The European Commission adopted a Communication and a proposal for a Council Recommendation on rare diseases setting out an overall Community strategy to support Member States in diagnosing treating and caring for the 36 million EU citizens with rare diseases.
A team of physicians and scientists from Ulm (Germany) and Iowa City (USA) have shown how the activity of leukaemia cells can be visualised in the body by using a special marker and various different methods. The publication relating to this finding has been awarded the “Editor’s Choice Award” as one of the three best publications in 2008 by the renowned journal “Journal of Nuclear Medicine”.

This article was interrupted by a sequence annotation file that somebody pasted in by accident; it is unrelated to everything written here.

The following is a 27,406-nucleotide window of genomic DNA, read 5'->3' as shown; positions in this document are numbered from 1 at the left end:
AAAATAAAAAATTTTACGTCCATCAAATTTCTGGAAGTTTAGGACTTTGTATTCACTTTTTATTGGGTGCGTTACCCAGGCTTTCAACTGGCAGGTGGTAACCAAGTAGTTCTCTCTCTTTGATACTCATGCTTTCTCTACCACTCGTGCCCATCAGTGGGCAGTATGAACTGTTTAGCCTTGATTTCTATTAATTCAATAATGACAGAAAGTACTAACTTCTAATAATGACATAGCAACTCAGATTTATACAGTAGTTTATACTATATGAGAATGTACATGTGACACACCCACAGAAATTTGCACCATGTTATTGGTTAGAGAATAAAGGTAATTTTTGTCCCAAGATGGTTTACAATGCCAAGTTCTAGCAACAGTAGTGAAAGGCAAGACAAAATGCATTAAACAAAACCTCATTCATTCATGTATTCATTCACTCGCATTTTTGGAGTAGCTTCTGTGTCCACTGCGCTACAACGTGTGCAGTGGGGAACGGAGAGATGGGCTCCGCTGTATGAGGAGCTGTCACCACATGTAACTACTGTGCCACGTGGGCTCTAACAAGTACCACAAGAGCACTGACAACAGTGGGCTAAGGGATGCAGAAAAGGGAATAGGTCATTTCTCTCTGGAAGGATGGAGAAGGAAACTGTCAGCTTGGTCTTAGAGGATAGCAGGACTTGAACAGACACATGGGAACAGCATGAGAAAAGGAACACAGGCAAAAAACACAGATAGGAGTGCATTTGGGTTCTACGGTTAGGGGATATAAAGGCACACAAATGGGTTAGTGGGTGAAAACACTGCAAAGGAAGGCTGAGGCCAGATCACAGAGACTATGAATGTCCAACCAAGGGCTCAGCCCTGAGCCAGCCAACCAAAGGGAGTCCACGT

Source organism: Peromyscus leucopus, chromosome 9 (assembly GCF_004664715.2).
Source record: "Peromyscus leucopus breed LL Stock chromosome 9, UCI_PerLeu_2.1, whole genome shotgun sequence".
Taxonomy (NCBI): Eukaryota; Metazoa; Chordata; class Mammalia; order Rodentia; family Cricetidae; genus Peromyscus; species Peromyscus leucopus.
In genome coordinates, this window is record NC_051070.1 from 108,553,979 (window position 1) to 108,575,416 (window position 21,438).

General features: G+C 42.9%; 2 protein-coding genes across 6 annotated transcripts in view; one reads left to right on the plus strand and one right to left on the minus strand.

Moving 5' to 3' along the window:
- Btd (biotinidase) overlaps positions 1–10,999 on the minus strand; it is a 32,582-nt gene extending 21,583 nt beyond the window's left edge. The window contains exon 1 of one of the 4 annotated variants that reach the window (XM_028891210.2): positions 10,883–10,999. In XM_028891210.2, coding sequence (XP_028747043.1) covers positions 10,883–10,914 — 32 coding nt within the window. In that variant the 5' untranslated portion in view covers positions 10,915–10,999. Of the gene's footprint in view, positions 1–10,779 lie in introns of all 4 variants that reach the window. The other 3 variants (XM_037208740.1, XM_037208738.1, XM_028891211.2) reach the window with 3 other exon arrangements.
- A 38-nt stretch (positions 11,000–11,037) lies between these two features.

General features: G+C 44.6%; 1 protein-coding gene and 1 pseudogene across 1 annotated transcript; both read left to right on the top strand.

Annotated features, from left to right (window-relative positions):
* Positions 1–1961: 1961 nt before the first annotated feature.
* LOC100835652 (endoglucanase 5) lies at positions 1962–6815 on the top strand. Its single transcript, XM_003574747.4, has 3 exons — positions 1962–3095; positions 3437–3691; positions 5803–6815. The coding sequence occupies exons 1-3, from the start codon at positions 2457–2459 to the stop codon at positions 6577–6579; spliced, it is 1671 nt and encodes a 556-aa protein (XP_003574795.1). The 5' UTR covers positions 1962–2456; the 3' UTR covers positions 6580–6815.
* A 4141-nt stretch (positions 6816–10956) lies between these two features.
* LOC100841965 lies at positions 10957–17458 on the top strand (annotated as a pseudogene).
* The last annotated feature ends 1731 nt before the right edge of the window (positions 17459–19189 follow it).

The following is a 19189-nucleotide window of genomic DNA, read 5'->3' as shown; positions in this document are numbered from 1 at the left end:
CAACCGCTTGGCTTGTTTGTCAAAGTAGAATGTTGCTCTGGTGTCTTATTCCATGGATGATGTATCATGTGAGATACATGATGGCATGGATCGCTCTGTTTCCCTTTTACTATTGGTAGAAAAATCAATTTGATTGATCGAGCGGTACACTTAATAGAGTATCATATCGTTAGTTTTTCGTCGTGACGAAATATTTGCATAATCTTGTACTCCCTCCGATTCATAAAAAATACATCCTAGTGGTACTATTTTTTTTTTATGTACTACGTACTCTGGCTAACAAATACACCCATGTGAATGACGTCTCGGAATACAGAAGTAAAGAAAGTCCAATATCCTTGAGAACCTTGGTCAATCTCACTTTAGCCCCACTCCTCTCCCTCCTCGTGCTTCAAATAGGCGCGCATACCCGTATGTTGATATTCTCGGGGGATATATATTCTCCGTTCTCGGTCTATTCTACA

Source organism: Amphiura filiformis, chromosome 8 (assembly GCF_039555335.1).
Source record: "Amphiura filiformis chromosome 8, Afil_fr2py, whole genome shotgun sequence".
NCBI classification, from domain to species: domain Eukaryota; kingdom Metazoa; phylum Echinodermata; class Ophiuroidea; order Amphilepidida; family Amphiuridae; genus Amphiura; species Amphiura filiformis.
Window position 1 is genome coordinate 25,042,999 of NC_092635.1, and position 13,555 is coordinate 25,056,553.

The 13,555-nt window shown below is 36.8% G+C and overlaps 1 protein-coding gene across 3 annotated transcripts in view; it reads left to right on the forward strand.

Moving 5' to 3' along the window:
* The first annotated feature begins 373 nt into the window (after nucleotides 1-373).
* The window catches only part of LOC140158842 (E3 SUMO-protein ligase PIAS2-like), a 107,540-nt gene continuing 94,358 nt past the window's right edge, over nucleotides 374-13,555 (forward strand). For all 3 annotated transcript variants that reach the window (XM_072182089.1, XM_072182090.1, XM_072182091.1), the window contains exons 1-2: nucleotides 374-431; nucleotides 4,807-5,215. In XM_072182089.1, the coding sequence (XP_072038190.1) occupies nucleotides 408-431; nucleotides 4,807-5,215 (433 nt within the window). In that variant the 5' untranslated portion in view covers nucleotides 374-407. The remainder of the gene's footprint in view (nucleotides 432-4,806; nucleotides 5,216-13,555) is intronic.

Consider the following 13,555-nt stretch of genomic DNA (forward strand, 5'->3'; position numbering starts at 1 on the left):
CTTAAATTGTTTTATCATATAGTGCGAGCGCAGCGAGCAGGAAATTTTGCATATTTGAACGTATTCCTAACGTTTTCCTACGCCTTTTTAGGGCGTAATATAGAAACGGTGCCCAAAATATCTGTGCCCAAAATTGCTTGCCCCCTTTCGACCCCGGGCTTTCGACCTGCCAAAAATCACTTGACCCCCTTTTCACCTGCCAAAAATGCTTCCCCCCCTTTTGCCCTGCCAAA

Premature births are not uncommon in Germany where around seven percent of newborns are born before week 37 of pregnancy. The WHO estimates that the numbers of preterm births are growing due to the increasing age of mothers. Doctors caring for the tiny patients are faced with a dilemma because regular blood samples required for the clinical monitoring of important blood parameters cannot be taken due to the infants low body volume.
The German Research Foundation (DFG) is set to establish 17 new collaborative research centres (SFBs) on 1st January 2010. Ten of the new SFBs will focus on life science research projects, and will initially be funded for a period of four years with a total of 78 million euros in funding. One of the SFBs will be established at the University of Freiburg. Six of the 17 new SFBs are SFB/Transregio projects involving researchers from several German research institutions, including two SFBs that are to be coordinated by the University of Heidelberg.